So, what’s the difference between 1g and .82g?
Most protein scoops are 25-30 g per serving. Using a 180lb man as an example, 180x.82= 147 g of protein per day. And 147+30? 177g, or damn near 1g of protein per 1/b of bodyweight.
Consuming .82 g of protein per 1 lb of body weight is enough.
But if 1g of protein per 1 lb of bodyweight is working for you, it’s fine to stick with it.
Carb Intake For Muscle Growth
Most people get less active with age and lose lean muscle. Insulin sensitivity decreases as you get older. Many people over 40 jump on the low-carb bandwagon, thinking it’s a magic panacea for staying leaner.
The good news? These age-related changes can be negated with regular, hard training (as described above) and eating high-quality foods.
High-fat diets are no better for fat loss than high-carb diets when calories and protein are equal.
And for muscle growth? High-fat diets are sub-optimal for muscle growth for three reasons, according to my friends at Examine.com
By reducing carb intake, keto diets reduce insulin levels and inhibits mTOR, which triggers muscle protein synthesis
Keto may promote AMPK phosphorylation, which can inhibit anabolic pathways.
Keto diets can suppress appetite and make it harder to eat enough to build lean muscle.
It’s not that high-fat diets are bad. But they’re not optimal if you want to build muscle.
Carbs Role In Muscle Building
When you look at bodybuilders and athletes with the best physiques in the world, they’re fueled with carbohydrates like sweet potatoes and rice, not bacon grease and buttered coffee.
Aim for at least 2 g of carbs per 1 lb of bodyweight, which should come out to 40-50% of your calories for the day.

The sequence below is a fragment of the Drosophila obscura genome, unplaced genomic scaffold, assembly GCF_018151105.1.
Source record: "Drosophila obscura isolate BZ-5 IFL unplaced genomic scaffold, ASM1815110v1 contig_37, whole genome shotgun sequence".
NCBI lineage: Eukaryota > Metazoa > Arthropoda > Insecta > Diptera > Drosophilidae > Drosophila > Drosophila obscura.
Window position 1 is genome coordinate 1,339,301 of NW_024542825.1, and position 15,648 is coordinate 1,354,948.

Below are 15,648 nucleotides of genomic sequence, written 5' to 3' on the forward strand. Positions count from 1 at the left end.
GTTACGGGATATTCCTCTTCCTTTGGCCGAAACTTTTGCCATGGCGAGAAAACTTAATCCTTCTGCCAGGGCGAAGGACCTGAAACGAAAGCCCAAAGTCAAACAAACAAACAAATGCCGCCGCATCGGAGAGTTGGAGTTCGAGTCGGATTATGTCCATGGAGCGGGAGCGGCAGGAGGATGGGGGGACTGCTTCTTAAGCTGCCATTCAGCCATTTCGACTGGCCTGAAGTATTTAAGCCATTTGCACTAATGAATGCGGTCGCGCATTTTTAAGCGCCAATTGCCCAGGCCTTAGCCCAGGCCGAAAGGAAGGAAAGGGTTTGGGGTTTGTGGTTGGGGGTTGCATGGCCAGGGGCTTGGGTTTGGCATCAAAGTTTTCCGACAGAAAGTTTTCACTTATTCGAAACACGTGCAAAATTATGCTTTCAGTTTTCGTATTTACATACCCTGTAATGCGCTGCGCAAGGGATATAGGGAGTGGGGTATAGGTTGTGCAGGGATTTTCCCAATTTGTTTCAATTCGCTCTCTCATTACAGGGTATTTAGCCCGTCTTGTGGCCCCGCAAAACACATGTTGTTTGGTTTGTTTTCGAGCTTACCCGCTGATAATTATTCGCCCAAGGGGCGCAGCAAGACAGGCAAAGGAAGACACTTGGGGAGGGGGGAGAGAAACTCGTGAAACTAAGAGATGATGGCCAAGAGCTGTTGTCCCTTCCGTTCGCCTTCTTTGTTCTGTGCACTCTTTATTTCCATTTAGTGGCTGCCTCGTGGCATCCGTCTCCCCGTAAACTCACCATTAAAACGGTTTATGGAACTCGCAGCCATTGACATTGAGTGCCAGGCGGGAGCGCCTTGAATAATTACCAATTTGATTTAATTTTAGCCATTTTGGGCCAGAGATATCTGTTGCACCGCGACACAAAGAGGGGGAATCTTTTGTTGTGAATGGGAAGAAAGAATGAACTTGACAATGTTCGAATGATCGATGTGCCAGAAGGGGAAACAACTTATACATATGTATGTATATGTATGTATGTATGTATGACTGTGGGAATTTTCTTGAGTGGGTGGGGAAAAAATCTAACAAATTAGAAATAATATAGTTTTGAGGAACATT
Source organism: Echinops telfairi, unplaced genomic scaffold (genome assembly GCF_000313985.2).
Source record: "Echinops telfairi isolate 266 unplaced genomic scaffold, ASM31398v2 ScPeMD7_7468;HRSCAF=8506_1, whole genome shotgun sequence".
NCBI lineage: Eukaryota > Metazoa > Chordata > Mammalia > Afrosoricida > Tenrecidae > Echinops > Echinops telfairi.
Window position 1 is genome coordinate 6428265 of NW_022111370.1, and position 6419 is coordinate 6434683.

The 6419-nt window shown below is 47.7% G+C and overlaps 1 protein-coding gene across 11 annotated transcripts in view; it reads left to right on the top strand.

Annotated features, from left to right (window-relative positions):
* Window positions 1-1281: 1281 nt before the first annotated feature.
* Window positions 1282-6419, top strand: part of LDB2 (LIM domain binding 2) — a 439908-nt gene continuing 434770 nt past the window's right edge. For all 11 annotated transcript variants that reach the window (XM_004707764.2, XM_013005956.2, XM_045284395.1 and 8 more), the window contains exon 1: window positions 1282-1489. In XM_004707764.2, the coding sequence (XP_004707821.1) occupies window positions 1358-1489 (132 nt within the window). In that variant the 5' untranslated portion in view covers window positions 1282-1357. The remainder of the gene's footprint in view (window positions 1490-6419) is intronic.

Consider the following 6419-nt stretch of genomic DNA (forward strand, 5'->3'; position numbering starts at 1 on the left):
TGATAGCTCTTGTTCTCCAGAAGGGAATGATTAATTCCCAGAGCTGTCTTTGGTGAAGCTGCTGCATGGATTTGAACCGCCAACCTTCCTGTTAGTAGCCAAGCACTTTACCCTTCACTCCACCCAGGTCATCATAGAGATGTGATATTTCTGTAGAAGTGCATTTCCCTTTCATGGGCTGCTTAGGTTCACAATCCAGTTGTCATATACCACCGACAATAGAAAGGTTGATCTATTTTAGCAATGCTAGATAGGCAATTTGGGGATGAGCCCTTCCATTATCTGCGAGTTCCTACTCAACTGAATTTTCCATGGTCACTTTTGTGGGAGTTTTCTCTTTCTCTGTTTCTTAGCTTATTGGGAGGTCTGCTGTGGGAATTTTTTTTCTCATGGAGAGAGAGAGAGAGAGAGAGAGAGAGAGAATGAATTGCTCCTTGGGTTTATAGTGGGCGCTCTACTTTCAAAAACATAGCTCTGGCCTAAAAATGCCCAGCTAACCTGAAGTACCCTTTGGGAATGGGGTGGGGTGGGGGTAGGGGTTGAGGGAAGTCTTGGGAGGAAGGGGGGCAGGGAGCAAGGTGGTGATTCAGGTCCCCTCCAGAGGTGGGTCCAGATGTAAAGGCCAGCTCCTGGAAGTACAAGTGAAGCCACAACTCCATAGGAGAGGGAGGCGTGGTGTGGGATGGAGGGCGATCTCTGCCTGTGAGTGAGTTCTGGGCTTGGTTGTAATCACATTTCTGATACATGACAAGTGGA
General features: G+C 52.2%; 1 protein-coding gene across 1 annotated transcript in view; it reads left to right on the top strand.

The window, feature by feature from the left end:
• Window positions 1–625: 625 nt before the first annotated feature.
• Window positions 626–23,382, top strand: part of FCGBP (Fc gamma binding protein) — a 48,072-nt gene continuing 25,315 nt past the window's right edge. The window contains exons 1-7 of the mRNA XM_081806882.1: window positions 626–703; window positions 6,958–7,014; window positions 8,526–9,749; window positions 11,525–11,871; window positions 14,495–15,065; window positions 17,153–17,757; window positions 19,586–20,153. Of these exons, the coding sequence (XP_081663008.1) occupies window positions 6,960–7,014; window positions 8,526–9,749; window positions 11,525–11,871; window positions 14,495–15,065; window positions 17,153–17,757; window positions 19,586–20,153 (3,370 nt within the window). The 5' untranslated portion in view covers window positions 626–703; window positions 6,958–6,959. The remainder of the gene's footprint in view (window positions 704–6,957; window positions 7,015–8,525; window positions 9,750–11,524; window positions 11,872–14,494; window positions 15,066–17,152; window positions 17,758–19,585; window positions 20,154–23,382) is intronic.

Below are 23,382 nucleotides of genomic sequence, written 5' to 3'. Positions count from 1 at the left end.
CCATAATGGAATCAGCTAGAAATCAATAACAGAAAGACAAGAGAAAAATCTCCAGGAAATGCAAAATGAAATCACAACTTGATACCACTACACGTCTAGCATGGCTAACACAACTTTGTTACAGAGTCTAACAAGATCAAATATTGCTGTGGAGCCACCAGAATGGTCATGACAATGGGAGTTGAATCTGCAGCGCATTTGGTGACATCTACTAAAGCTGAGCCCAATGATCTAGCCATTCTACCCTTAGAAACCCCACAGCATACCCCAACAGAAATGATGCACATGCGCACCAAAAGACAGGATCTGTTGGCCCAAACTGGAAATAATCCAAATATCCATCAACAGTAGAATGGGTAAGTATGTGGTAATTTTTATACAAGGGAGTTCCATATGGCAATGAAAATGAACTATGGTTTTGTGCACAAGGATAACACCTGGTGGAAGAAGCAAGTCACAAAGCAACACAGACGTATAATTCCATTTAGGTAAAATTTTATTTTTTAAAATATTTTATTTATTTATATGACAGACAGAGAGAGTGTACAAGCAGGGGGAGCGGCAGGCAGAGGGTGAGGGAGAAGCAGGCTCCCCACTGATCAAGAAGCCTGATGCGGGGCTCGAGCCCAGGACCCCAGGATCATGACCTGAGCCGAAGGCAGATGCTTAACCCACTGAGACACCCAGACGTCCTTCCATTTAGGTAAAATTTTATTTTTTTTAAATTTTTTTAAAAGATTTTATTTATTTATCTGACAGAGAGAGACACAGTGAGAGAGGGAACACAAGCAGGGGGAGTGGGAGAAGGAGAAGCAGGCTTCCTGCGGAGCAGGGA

Aim for 50-100g of carbs around your workout to maximize post-workout insulin sensitivity. I prefer highly-branched cyclic dextrin with my post-workout. Your best sources will be oatmeal, white rice, legumes, potatoes, and squash throughout the rest of the day.
The Muscle Building Mechanism:
Muscle tissue glucose uptake is stimulated by insulin, which triggers the migration of glucose and amino acids to muscle cells. This promotes protein synthesis, which is kind of fuckin’ important for building lean muscle.
When you work out, muscular contractions increase the facilitated diffusion of glucose into muscle cells more, promoting greater insulin sensitivity.
When you’ve eaten carbs and trained, you’ll have more glucose in your blood. Your body will use that glucose over stored fuel to build lean muscle.
If you think you’re getting pudgy by eating a banana before your train, look at the rest of your diet, there’s something else wrong. Carbs fuel high-performance muscle growth.
Eat Ample Fat to Support Healthy Hormone Levels
Researchers have found that eating around 0.8 to 1 gram of fat per kilogram of body weight is adequate for optimal hormone production (4,5), which is crucial for optimizing testosterone. In most cases, this comes out to having 20-30% of your calories from fat.
The types and quality of the fats you consume play a large role in health and hormone function. Omega-3 fatty acids help the stabilization of hormones, the rebuilding of cells, and sex hormone function. Omega-6 hormones and trans-fats have negative impacts on testosterone and hormone function.
Avoid potential inflammatory vegetable oils and processed foods. Aim to get your fat from natural animal sources (pass the fish), omega-3 fish oil, nuts, and seeds.
Eat Foods That Had A Face.
The older you get, the more food quality matters. Yes, calories are king. But Everyone has a unique reaction to different foods. With age, you notice your body doesn’t handle certain foods the way it once did.
Eating a diet full of processed foods, oils, alcohol, etc., can wreak havoc on your hormones, inflammation, and health.